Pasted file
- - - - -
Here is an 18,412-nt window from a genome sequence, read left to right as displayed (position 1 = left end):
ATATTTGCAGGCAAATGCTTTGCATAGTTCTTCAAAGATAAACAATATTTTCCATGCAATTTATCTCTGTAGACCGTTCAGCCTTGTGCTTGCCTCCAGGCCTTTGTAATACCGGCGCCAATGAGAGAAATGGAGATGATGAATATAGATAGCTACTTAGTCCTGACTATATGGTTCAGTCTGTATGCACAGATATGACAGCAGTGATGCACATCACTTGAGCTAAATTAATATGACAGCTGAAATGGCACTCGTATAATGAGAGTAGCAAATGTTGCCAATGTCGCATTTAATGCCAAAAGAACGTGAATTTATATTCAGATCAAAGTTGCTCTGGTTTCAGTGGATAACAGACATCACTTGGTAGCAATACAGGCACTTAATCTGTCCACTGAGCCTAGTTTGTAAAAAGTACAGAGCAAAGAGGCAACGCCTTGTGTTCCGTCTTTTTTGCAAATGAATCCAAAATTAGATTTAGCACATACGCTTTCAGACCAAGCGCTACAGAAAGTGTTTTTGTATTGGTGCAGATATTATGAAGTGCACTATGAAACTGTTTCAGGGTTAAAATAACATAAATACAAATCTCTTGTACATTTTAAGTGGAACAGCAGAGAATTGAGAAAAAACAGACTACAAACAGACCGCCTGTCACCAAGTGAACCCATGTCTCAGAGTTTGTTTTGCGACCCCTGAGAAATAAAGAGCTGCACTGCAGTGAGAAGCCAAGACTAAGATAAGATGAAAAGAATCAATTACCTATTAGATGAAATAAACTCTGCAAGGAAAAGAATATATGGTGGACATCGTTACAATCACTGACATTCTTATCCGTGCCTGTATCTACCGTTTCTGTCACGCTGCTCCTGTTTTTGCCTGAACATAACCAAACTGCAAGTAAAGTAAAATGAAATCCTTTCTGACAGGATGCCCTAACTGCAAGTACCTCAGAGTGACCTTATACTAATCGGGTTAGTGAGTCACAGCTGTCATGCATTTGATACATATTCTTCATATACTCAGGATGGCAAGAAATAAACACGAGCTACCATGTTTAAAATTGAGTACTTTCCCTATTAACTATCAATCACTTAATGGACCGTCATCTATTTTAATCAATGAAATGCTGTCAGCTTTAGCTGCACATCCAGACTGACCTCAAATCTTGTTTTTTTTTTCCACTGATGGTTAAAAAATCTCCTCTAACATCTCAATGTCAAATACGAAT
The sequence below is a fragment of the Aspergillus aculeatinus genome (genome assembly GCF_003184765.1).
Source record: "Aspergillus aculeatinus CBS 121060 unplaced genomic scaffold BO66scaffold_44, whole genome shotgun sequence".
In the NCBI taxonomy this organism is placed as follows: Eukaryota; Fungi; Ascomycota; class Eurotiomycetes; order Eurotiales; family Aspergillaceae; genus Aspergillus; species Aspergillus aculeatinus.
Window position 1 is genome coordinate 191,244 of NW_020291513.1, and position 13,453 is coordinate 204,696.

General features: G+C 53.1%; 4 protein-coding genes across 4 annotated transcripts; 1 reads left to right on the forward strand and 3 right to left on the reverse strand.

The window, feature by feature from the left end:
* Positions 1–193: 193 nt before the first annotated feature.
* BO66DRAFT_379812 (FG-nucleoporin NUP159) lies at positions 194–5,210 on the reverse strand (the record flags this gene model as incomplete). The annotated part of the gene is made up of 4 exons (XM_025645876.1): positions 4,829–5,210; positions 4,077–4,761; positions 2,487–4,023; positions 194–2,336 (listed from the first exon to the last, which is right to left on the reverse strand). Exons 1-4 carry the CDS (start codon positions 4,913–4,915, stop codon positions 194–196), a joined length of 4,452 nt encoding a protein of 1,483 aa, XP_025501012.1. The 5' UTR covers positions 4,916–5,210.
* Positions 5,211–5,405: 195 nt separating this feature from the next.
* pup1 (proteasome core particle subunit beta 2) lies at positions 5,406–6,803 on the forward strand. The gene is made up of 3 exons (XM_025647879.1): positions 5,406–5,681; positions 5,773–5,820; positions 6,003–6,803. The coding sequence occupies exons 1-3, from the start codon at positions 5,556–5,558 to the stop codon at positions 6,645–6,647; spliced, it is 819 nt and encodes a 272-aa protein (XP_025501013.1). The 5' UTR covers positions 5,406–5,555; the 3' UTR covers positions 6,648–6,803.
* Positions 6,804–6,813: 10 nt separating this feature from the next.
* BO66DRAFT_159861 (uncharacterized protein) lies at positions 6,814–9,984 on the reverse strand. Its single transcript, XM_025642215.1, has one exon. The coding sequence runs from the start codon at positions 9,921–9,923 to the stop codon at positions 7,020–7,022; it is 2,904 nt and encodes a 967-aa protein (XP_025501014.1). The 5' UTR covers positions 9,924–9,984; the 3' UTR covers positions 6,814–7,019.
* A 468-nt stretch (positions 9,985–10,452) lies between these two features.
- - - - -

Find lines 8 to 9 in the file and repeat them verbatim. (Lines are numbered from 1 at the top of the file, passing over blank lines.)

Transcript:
The window, feature by feature from the left end:
* Positions 1–193: 193 nt before the first annotated feature.